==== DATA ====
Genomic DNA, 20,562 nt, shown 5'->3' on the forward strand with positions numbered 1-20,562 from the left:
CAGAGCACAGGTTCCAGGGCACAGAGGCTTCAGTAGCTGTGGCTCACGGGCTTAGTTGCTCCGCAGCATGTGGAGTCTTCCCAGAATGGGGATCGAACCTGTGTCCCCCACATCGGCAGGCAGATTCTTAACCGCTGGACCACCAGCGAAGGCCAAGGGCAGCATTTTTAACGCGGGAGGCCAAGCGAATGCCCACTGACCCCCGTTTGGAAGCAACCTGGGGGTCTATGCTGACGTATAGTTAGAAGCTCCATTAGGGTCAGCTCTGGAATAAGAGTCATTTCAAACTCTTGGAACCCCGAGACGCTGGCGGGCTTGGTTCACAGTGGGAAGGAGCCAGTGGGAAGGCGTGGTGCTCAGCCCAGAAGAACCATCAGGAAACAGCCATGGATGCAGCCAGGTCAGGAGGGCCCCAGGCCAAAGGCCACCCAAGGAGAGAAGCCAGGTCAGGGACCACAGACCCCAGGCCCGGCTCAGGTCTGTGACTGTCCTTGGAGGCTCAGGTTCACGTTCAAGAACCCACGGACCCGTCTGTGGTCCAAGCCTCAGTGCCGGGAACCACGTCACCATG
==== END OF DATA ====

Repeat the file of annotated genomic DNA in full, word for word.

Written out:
Genomic DNA, 20,562 nt, shown 5'->3' on the forward strand with positions numbered 1-20,562 from the left:
CAGAGCACAGGTTCCAGGGCACAGAGGCTTCAGTAGCTGTGGCTCACGGGCTTAGTTGCTCCGCAGCATGTGGAGTCTTCCCAGAATGGGGATCGAACCTGTGTCCCCCACATCGGCAGGCAGATTCTTAACCGCTGGACCACCAGCGAAGGCCAAGGGCAGCATTTTTAACGCGGGAGGCCAAGCGAATGCCCACTGACCCCCGTTTGGAAGCAACCTGGGGGTCTATGCTGACGTATAGTTAGAAGCTCCATTAGGGTCAGCTCTGGAATAAGAGTCATTTCAAACTCTTGGAACCCCGAGACGCTGGCGGGCTTGGTTCACAGTGGGAAGGAGCCAGTGGGAAGGCGTGGTGCTCAGCCCAGAAGAACCATCAGGAAACAGCCATGGATGCAGCCAGGTCAGGAGGGCCCCAGGCCAAAGGCCACCCAAGGAGAGAAGCCAGGTCAGGGACCACAGACCCCAGGCCCGGCTCAGGTCTGTGACTGTCCTTGGAGGCTCAGGTTCACGTTCAAGAACCCACGGACCCGTCTGTGGTCCAAGCCTCAGTGCCGGGAACCACGTCACCATG